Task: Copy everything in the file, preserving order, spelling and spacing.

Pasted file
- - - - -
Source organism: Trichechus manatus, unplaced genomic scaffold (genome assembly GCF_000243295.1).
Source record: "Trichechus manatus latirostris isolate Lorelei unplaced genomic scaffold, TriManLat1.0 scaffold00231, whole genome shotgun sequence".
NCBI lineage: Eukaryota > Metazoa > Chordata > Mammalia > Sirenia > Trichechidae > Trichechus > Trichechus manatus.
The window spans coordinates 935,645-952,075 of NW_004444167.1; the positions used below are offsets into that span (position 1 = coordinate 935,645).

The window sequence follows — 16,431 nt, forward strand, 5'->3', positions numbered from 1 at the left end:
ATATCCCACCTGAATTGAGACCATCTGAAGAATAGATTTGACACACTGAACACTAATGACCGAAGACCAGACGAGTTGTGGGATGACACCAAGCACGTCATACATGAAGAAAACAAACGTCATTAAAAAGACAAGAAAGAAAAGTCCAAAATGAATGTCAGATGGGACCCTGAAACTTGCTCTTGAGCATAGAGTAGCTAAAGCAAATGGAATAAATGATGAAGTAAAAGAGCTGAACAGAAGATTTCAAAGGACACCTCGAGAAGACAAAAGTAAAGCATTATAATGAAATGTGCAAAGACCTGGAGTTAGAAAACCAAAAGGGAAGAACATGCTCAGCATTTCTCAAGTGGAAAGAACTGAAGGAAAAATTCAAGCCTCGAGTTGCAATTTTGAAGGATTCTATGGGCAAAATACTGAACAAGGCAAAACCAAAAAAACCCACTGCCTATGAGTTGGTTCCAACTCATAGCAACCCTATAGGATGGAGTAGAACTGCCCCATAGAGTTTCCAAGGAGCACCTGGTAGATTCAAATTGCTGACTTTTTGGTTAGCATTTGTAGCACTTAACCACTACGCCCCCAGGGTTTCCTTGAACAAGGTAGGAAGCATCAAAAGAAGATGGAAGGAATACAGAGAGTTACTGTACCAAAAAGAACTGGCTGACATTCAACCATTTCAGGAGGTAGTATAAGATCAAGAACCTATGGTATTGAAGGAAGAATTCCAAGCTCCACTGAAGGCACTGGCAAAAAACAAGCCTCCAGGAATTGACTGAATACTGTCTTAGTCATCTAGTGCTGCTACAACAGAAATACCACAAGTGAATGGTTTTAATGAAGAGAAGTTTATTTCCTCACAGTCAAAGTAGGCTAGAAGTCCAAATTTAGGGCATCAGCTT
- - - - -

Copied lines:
Source organism: Trichechus manatus, unplaced genomic scaffold (genome assembly GCF_000243295.1).
Source record: "Trichechus manatus latirostris isolate Lorelei unplaced genomic scaffold, TriManLat1.0 scaffold00231, whole genome shotgun sequence".
NCBI lineage: Eukaryota > Metazoa > Chordata > Mammalia > Sirenia > Trichechidae > Trichechus > Trichechus manatus.
The window spans coordinates 935,645-952,075 of NW_004444167.1; the positions used below are offsets into that span (position 1 = coordinate 935,645).

The window sequence follows — 16,431 nt, forward strand, 5'->3', positions numbered from 1 at the left end:
ATATCCCACCTGAATTGAGACCATCTGAAGAATAGATTTGACACACTGAACACTAATGACCGAAGACCAGACGAGTTGTGGGATGACACCAAGCACGTCATACATGAAGAAAACAAACGTCATTAAAAAGACAAGAAAGAAAAGTCCAAAATGAATGTCAGATGGGACCCTGAAACTTGCTCTTGAGCATAGAGTAGCTAAAGCAAATGGAATAAATGATGAAGTAAAAGAGCTGAACAGAAGATTTCAAAGGACACCTCGAGAAGACAAAAGTAAAGCATTATAATGAAATGTGCAAAGACCTGGAGTTAGAAAACCAAAAGGGAAGAACATGCTCAGCATTTCTCAAGTGGAAAGAACTGAAGGAAAAATTCAAGCCTCGAGTTGCAATTTTGAAGGATTCTATGGGCAAAATACTGAACAAGGCAAAACCAAAAAAACCCACTGCCTATGAGTTGGTTCCAACTCATAGCAACCCTATAGGATGGAGTAGAACTGCCCCATAGAGTTTCCAAGGAGCACCTGGTAGATTCAAATTGCTGACTTTTTGGTTAGCATTTGTAGCACTTAACCACTACGCCCCCAGGGTTTCCTTGAACAAGGTAGGAAGCATCAAAAGAAGATGGAAGGAATACAGAGAGTTACTGTACCAAAAAGAACTGGCTGACATTCAACCATTTCAGGAGGTAGTATAAGATCAAGAACCTATGGTATTGAAGGAAGAATTCCAAGCTCCACTGAAGGCACTGGCAAAAAACAAGCCTCCAGGAATTGACTGAATACTGTCTTAGTCATCTAGTGCTGCTACAACAGAAATACCACAAGTGAATGGTTTTAATGAAGAGAAGTTTATTTCCTCACAGTCAAAGTAGGCTAGAAGTCCAAATTTAGGGCATCAGCTT